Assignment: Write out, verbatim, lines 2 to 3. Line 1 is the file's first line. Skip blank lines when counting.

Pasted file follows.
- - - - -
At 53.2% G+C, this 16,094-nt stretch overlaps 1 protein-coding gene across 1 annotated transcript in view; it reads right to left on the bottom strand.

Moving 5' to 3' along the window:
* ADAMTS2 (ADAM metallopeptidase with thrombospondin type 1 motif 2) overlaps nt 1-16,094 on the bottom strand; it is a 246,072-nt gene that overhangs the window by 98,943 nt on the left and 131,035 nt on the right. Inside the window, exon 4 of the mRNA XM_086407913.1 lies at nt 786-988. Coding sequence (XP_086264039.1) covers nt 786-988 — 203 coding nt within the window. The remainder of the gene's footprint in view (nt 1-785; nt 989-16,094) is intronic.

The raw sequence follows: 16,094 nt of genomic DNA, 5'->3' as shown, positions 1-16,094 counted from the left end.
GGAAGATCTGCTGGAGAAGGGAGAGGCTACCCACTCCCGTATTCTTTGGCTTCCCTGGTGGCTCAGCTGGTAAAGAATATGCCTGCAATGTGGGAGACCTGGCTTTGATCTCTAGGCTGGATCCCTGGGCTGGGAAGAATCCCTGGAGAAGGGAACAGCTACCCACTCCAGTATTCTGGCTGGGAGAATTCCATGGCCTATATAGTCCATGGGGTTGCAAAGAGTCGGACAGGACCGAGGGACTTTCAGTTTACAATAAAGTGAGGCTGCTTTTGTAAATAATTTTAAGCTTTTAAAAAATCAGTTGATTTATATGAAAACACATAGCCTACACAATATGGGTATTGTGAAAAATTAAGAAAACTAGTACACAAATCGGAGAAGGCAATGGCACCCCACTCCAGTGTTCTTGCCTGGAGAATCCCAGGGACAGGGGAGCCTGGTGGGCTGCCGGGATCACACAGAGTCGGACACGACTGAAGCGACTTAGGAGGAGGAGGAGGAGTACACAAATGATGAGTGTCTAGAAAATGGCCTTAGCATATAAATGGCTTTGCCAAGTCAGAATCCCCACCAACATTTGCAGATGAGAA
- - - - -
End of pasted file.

Moving 5' to 3' along the window:
* ADAMTS2 (ADAM metallopeptidase with thrombospondin type 1 motif 2) overlaps nt 1-16,094 on the bottom strand; it is a 246,072-nt gene that overhangs the window by 98,943 nt on the left and 131,035 nt on the right. Inside the window, exon 4 of the mRNA XM_086407913.1 lies at nt 786-988. Coding sequence (XP_086264039.1) covers nt 786-988 — 203 coding nt within the window. The remainder of the gene's footprint in view (nt 1-785; nt 989-16,094) is intronic.